Monday, January 23, 2012

A van for St. Vincent's!

The retired bus

After the devastating earthquake in January 2010, St. Vincent's bus got a real workout, far more than the norm. As the main source of transportation for all 350 kids, the bus carried students—trip after trip—from Port-au-Prince to Montrouis to sleep in tents when the smell of decay in the city became too much to bare. (Read more about how St. Vincent's weathered the earthquake.)

Upon the children's return to Port-au-Prince weeks later, the bus broke down one final time, too costly and extensive to repair. It sits on St. Vincent's destroyed property to this day, nearly 2 years later, a sad reminder of the outings the children used to enjoy before the earthquake and the brokenness of the country.

Since the demise of the bus, the children’s exposure to life beyond the walls of St. Vincent’s has been severely limited. Sadly, they have been forced to transport students in the back of open pickup trucks, which proved especially challenging to those in wheelchairs.

During our February 2011 trip to Haiti, we followed that red thread of destiny to a wonderful lady named Suzanne, chair of the Rhode Island Conference United Church of Christ Haiti Task Force (RICUCC HTF). Our paths crossed while she was touring St. Vincent’s Center for Handicapped Children. Tom introduced himself and struck up a conversation that would lead to a beautiful partnership.

Suzanne was in Haiti on a scouting expedition, looking at three organizations to determine which one would be the recipient of a 16 passenger wheelchair-accessible van with a hydraulic lift that her group wanted to donate. We jumped at the chance to tell her about the children at St. Vincent’s and how a van like this would provide fantastic opportunities to take the students beyond St. Vincent’s walls and experience new things. The Red Thread was already in the process of providing ATW wheelchairs so that students could become more independent. Having a van like this would enrich the children’s lives even more, allowing them further access into their own community.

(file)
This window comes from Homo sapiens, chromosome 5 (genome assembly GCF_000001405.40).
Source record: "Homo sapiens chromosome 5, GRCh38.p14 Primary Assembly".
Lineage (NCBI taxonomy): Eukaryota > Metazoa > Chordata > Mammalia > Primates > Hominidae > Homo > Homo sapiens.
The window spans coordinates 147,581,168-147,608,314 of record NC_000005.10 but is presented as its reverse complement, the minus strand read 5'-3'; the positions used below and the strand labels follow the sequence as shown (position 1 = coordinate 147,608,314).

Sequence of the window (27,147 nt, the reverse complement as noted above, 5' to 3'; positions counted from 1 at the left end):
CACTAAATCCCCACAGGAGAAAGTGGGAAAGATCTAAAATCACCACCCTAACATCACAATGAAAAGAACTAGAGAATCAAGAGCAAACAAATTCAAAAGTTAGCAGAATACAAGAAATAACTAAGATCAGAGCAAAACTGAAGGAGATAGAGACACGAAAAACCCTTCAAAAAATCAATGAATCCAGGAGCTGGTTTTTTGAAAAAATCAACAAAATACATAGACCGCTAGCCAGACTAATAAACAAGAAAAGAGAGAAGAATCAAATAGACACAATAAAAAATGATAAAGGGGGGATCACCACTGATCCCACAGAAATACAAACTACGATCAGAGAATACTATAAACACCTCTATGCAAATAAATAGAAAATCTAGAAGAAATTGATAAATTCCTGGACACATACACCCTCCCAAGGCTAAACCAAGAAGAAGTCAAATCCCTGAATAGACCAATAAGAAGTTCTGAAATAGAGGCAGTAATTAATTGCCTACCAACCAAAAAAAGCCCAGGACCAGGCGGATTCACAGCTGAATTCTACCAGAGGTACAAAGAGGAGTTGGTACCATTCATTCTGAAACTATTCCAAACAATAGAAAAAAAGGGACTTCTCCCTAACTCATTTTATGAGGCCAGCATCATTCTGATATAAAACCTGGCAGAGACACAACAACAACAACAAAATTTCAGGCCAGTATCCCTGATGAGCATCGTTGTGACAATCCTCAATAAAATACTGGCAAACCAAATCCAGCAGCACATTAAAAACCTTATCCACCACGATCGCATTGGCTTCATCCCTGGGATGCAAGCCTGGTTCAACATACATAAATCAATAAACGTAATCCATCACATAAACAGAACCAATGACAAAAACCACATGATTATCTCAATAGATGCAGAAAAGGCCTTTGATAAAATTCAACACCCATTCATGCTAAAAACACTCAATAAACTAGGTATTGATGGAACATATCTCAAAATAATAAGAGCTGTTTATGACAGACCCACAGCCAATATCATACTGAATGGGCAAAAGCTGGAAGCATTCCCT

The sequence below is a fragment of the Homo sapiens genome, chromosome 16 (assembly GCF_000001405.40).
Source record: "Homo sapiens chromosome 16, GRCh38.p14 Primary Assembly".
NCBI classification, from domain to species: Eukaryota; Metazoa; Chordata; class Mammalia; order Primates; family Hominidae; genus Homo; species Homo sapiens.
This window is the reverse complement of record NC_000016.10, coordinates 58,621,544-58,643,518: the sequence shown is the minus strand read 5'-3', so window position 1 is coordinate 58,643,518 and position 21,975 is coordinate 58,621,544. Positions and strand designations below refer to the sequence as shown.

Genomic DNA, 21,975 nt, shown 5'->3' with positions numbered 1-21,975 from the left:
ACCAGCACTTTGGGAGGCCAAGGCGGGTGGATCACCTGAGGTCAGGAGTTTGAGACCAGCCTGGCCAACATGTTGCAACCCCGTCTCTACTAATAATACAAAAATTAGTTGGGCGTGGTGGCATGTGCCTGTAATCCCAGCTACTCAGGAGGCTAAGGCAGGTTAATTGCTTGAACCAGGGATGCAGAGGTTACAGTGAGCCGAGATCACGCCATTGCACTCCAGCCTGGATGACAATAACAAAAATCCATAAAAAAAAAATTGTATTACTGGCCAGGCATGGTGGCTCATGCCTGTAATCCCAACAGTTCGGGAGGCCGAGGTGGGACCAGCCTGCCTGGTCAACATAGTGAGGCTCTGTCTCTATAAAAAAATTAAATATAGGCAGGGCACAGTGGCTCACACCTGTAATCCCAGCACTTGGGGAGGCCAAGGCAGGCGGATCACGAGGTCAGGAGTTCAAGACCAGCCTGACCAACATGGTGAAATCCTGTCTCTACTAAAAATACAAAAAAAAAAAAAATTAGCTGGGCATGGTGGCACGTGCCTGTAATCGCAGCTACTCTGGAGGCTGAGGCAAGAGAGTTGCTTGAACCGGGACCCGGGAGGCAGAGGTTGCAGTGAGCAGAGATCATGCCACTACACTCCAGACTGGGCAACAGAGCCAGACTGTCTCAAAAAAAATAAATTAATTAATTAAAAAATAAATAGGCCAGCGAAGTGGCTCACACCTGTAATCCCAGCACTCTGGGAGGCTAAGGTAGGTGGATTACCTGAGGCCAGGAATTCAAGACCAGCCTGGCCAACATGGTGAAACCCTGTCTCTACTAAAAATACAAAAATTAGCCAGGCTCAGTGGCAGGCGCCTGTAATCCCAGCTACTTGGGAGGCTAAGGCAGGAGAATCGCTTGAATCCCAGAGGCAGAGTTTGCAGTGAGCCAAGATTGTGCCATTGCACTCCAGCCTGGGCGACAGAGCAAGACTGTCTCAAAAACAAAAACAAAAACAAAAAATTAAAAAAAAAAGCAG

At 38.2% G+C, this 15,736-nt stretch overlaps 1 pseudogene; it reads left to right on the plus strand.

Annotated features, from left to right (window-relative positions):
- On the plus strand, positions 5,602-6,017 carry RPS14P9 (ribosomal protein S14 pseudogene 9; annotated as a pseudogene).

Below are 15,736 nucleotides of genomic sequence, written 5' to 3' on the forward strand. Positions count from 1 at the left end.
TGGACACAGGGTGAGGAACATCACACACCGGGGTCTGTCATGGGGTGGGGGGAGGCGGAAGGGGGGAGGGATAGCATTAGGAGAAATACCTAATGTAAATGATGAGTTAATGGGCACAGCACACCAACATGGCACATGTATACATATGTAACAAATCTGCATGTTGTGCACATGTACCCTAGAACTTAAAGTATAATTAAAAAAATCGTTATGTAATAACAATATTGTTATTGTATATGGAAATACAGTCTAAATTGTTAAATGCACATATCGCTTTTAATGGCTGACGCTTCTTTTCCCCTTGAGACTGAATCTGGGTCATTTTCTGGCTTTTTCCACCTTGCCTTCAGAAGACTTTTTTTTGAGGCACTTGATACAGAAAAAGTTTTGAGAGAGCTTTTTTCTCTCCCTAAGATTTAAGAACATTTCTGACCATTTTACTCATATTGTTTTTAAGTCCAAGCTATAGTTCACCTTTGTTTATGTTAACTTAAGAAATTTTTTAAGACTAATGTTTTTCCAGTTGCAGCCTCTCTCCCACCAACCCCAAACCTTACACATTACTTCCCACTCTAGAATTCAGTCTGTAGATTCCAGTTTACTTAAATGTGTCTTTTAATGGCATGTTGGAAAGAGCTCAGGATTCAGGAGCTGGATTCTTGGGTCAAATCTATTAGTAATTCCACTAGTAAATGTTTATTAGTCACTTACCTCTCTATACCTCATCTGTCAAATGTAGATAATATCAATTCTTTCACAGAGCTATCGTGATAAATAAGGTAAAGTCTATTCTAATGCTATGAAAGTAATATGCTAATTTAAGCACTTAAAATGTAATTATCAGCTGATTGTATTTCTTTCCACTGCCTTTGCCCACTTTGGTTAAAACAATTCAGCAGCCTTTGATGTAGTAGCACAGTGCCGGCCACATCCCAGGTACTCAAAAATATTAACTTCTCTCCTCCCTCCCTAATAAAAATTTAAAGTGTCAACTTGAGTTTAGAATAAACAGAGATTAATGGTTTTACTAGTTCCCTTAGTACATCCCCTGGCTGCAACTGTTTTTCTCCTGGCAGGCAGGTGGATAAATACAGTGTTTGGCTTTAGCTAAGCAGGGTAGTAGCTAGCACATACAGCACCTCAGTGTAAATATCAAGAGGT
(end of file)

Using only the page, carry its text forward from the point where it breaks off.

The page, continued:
We were thrilled to hear the news that RICUCC HTF chose St. Vincent’s for the van! And so the lengthy and complicated process of getting the van from Rhode Island to Port-au-Prince began.

The new van

The Red Thread Promise spearheaded this operation by providing critical logistics coordination between St. Vincent’s and RICUCC HTF. Arrangements were made to have the van accessed by mechanics, repairs made, and new tires installed prior to shipping.

Our team capitalized on the ongoing relationships that we have forged over the years to bring this project to fruition. We contacted Physicians for Peace and Childfund with whom we most recently partnered for an amazing week at Camp Jake. As has been our experience in the past, these two organizations understood the need and quickly stepped in with a generous donation to cover the repairs and parts, towing fees (from RI to NJ where the van would be loaded on a ship), export filing and title validation, shipping and port fees. St. James Episcopal (Eureka, AR) also contributed substantially toward the shipping.

Each of the partners played a critical role to complete this project. None of us could have done it without the others. The Red Thread Promise is thankful for RICUCC HTF for securing the van, choosing St. Vincent’s and buying new tires; we are grateful for the continued partnership and financial support of Physicians for Peace and Childfund; we also appreciate the financial assistance of St. James Episcopal in offsetting the shipping expenses. And finally, we are blessed to help provide additional mobility to the children of St. Vincent’s.

As of this post, the van has already docked in Haiti and the paperwork is being processed. The Red Thread Promise and its partners look forward to seeing the van in person during one of our next trips to Haiti.

1 comment:

Thomas said...

Good for them! When there are people injured and disabled, it can be very tough to move them around using trucks. The vehicle has to be fit for duty to ensure safety and comfort amongst the disabled passengers.

-Thomas Wright